If you’re new to Orthodox worship, or returning to the Church after many prodigal years, I encourage you to trust this process. Over time, as we grow more comfortable and begin to understand the rhythm of the worship and the deep intentionality of the Church, we can see the route with spiritual eyes. At that point, the road really does become much easier to travel.
Until that happens—and let’s be honest, familiarity comes only through repetition and attention—the struggle may continue with a second common problem that is especially true for converts to the Faith:
2. The Disconnect between Internet Orthodoxy and Parish Experience.
I personally know people who came to the Orthodox Faith through their readings at conservative Evangelical Bible schools and even Pentecostal seminaries. Other inquirers, unsatisfied with their religious experiences, hunger for a depth and richness that they can’t find in their casual or legalistic Protestant churches. They discover Orthodoxy through a friend or a book about Eastern Christianity. They’re intrigued.
And so the search begins. As seekers we find online articles, order recommended books, and listen to podcasts. Intellectually fortified, we think we’re ready, so we locate the nearest Orthodox parish on Google Maps. We enter the narthex, pausing to let our eyes adjust to the dim light, walk past the candle stand, waver uncertainly in front of an icon, then enter the nave.
The space is beautiful—no plain walls here! But the service is so long. Wait, didn’t we just pray that prayer a little while ago? Where’s the freedom in worship? Where’s the band? Everything seems so scripted.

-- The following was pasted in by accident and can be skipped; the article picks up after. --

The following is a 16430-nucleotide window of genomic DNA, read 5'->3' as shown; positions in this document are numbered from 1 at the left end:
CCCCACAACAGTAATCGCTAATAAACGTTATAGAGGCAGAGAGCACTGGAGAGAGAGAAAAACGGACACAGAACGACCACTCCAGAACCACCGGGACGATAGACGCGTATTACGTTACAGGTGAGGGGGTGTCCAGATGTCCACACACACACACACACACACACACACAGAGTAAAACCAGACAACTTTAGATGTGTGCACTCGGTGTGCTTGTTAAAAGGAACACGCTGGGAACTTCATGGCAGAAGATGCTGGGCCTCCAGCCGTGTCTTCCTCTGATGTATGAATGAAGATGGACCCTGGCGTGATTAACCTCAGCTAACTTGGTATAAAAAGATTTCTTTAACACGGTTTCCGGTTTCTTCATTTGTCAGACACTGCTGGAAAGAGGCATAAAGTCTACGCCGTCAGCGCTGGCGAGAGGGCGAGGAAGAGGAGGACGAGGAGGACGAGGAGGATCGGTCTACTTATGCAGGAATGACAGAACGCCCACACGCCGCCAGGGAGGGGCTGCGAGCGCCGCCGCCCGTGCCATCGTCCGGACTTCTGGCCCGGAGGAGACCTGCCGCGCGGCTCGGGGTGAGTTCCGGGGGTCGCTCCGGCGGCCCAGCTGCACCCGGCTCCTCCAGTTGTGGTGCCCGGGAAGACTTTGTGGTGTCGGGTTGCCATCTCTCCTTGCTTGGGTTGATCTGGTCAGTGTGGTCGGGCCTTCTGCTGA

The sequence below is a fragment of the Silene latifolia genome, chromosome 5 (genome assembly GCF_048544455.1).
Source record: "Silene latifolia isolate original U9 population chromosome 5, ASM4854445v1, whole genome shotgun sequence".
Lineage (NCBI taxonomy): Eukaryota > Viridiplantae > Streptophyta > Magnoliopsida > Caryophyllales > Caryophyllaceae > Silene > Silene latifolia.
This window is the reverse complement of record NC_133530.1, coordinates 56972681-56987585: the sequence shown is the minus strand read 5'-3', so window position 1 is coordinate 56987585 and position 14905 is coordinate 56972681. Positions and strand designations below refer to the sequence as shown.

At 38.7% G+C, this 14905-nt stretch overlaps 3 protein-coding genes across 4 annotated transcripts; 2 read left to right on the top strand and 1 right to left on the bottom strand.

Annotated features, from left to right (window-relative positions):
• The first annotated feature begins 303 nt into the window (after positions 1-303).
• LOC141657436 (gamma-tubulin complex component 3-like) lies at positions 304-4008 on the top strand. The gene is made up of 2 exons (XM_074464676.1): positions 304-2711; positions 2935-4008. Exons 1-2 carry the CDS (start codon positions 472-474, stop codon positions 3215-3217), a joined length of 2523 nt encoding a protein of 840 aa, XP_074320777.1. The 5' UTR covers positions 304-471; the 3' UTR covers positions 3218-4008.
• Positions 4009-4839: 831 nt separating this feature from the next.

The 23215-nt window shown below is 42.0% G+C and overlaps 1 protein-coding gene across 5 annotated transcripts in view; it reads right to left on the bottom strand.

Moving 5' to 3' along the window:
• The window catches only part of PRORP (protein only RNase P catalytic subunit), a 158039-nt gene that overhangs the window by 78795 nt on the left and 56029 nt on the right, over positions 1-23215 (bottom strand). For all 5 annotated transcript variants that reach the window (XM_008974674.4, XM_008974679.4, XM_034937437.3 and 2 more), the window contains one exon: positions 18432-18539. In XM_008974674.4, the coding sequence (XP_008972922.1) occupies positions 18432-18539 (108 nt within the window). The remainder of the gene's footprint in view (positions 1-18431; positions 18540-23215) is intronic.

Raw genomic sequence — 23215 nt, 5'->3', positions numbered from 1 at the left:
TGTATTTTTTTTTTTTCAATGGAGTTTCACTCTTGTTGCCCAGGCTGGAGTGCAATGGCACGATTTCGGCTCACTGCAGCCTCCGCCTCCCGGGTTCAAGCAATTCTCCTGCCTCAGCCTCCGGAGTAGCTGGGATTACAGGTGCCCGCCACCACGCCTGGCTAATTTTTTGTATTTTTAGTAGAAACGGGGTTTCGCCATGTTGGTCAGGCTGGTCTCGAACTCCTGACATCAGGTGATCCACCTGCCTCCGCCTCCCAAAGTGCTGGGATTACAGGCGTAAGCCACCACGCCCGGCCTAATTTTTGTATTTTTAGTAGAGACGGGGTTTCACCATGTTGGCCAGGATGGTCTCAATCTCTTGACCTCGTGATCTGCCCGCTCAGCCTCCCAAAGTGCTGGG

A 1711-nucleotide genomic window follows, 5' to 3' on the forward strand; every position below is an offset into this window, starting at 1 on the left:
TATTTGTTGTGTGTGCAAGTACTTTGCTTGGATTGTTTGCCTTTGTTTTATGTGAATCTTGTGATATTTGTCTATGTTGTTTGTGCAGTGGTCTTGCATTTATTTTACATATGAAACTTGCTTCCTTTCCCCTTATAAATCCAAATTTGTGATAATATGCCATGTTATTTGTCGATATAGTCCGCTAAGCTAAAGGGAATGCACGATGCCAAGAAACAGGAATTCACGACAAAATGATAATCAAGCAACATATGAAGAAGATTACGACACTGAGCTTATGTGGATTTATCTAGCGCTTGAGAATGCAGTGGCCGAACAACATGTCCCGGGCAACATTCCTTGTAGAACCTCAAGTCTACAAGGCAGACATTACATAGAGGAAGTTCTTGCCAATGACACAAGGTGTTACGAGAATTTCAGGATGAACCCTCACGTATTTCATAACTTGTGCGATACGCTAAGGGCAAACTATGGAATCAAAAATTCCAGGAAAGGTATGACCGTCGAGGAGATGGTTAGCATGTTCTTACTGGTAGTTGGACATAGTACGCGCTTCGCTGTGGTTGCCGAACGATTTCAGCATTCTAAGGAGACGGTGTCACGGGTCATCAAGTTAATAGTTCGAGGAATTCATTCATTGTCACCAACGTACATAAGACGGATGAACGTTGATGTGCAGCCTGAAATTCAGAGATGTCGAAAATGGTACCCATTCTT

It turns out that simply learning about Orthodoxy was the easy part.
I remember reading theology as I sat in bed, propped up by pillows and thinking deeply spiritual thoughts. While walking and sweating on a treadmill, I listened to podcasts that answered my questions about scary things like confession, the saints, and the Virgin Mary. I ate lunch at my kitchen table with an introductory book next to my plate, awestruck by the vision of God in the ancient Christian Faith—the One who always loves us and respects our free will, neither damning us nor forcing us into His presence if we choose to walk away. I was inspired, challenged, even moved to tears.
But I acquired all of that knowledge, increased understanding, and contemplation at stoplights on my time, according to my schedule, and at my convenience.
No wonder “internet Orthodoxy” is so appealing! We can read the Fathers in our pajamas, pick and choose what we agree with according to our own biases, and feel very spiritual and—dare I say it—spiritually superior to others while we trot to the refrigerator for snacks or a cold drink, followed by more reading of the Ante-Nicene Fathers. It’s an awesome mind trip.
When we’re on our own, we don’t have to submit to authority or extend grace to others in community, and we certainly don’t have to repent. We can cultivate a carefully curated, intellectual “faith” on our own terms.
But if you talk to an Orthodox priest with your questions and concerns about the Faith, he will often answer and then tell you to “jump in.” Quit standing on the riverbank, and just jump in and start swimming. Orthodox Christianity is a Faith that is lived. It’s a practice, not an intellectual exercise.